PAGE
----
I once met a girl – a young woman actually – who in the course of a conversation said that she wanted the best of everything, and was determined to get it. I have never been so horrified in my life.
Not at the young woman – she was a particularly attractive person – and not at the determination, because many people have determination…but at the thought of actually getting the best of everything. It seemed a terrible curse to utter, and I was momentarily in fear that the ghost of J.P. Morgan or John D. Rockefeller would appear and snatch her to perdition.
” The best of everything” argues that there is a best of everything. Everything includes fluffy kittens, gold limousines, and 6-star cuisine…but it also includes rickets, vermin, and minefields. Would you like to be responsible for the finest landmine field in the world?
And if there is a best, there must be a worst. We have all seen the worst television shows ever made and suffered the worst cold known to humanity, but consider the question using the landmine field again. If you were responsible for the worst one ever made would it be because it blew everyone up or because all the landmines failed to go off and they could hold an Irish Folk Dancing festival on top of it?
Coming away from the semantics, though, consider what you would become if you did indeed have the best of everything – there would be nothing better to which to aspire. All ambition would leave you. No delight would steal in to fill its place. Indeed, you would be constantly alert and distressed on three counts:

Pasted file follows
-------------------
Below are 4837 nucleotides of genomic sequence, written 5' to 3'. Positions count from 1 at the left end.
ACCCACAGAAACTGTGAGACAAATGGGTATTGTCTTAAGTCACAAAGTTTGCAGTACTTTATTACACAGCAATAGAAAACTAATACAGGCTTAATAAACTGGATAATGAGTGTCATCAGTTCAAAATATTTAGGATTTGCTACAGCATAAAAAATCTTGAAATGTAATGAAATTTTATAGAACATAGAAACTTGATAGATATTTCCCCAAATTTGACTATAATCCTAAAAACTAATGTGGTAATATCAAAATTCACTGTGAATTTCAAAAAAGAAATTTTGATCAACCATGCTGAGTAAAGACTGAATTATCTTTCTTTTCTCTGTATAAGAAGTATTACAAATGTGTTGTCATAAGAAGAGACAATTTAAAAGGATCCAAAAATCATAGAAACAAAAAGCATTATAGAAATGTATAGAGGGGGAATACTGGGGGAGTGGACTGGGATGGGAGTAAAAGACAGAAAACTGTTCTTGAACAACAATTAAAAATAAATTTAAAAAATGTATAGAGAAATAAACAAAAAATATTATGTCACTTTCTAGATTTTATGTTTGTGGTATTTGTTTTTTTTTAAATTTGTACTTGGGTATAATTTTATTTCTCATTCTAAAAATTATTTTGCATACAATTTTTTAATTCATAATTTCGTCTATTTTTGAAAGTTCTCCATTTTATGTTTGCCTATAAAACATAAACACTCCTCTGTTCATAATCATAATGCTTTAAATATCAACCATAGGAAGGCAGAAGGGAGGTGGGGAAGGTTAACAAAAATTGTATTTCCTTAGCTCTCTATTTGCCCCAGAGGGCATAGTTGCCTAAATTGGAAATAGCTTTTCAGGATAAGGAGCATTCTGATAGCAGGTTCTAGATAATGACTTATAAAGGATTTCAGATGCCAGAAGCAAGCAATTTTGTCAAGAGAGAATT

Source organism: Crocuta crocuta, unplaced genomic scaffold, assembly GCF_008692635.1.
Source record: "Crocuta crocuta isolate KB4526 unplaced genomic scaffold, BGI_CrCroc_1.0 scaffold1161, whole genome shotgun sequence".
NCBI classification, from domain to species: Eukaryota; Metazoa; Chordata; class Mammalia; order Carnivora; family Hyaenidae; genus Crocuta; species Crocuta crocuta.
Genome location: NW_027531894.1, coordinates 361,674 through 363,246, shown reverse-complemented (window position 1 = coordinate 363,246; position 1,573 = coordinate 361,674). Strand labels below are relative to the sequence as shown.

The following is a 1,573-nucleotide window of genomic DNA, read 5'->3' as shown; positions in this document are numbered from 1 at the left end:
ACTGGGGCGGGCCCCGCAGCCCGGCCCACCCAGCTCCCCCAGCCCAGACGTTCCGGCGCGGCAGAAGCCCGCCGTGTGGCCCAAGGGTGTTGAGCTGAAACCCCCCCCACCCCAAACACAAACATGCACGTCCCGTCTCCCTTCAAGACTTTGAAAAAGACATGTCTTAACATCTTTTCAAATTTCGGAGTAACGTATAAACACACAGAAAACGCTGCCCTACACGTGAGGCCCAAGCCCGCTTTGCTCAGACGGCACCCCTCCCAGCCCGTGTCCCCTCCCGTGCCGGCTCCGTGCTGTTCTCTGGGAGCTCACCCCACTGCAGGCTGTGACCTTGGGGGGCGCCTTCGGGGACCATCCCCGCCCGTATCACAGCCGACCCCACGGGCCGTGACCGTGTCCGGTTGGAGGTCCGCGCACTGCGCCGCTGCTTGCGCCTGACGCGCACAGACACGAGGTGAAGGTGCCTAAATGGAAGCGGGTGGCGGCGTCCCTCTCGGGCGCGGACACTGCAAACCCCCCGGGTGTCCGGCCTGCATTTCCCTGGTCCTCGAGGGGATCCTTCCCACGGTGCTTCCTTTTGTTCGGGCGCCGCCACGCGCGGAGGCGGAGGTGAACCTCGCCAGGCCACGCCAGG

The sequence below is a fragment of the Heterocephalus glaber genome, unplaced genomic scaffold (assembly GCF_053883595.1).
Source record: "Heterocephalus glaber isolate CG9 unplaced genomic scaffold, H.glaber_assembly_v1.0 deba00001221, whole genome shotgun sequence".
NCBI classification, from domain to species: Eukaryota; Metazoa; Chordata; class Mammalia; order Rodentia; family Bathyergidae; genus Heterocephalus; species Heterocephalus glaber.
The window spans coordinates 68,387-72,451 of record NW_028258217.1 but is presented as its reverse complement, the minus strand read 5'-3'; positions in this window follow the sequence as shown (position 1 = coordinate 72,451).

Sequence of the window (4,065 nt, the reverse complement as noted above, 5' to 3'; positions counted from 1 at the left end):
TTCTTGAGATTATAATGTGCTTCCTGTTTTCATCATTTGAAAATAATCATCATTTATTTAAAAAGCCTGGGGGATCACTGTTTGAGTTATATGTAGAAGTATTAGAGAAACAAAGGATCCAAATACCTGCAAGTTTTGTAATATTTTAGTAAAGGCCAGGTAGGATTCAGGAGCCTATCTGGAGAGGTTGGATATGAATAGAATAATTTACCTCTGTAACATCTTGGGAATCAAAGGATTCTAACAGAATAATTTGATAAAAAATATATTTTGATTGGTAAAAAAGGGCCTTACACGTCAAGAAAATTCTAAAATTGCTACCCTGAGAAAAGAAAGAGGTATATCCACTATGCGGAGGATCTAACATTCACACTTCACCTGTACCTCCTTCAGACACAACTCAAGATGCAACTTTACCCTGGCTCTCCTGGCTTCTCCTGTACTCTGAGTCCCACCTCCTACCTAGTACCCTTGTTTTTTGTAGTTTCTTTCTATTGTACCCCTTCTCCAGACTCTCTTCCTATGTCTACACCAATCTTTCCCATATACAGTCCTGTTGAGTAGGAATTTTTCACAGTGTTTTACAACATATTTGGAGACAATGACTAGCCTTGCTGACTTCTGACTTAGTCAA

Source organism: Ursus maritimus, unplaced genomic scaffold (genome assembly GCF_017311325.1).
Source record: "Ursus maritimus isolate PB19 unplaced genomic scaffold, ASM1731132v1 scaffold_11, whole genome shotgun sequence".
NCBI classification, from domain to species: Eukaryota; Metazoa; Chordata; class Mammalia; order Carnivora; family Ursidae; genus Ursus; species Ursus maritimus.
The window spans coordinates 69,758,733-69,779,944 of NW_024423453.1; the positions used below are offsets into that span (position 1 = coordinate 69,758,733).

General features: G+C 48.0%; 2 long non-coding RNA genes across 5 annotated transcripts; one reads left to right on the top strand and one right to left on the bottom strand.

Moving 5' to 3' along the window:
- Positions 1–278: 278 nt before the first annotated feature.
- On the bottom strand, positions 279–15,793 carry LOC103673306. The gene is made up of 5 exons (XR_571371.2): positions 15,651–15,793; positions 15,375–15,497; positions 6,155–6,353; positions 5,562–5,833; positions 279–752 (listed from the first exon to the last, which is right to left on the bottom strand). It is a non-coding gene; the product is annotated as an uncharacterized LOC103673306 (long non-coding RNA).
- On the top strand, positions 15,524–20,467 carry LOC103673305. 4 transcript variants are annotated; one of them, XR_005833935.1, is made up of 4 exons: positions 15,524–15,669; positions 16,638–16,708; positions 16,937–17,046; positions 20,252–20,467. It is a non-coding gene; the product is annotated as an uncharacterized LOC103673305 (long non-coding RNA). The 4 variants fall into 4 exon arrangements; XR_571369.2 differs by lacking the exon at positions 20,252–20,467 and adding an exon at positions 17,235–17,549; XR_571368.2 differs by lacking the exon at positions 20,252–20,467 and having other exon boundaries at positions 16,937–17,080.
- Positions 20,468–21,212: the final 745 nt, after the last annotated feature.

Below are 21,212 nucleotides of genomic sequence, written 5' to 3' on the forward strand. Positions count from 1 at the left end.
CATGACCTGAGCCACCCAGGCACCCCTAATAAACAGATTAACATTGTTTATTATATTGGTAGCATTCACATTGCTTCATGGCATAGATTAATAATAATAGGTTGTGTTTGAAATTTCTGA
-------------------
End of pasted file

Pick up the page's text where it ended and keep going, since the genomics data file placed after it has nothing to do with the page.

a. You would be looking to see that nothing better was in the possession of anyone else – making you a prying, purseproud pest.
b. You would be horrified if someone else DID succeed in finding a better thing than you had. And you would obsess about it.
c. You would constantly be afraid that your possessions were falling behind. You would be in a desperate race against yourself and your own fears. You would try to hoard happiness but never feel it.
Now the desire to have nice things is natural, and by extension the hope that we have the very best of some particular thing is a wonderful feeling. It still savours of some of the three objections, but as long as it is only in one small thing, we can generally manage to stay sane. If we do have this one ultimate thing in our lives we would be well advised to deal with the rest of life and most other things on a more relaxed and casual basis.
Far better to have adequate understanding, health, friendships, possessions, and aspirations and to keep on an even keel – we’re more likely to make port safely then.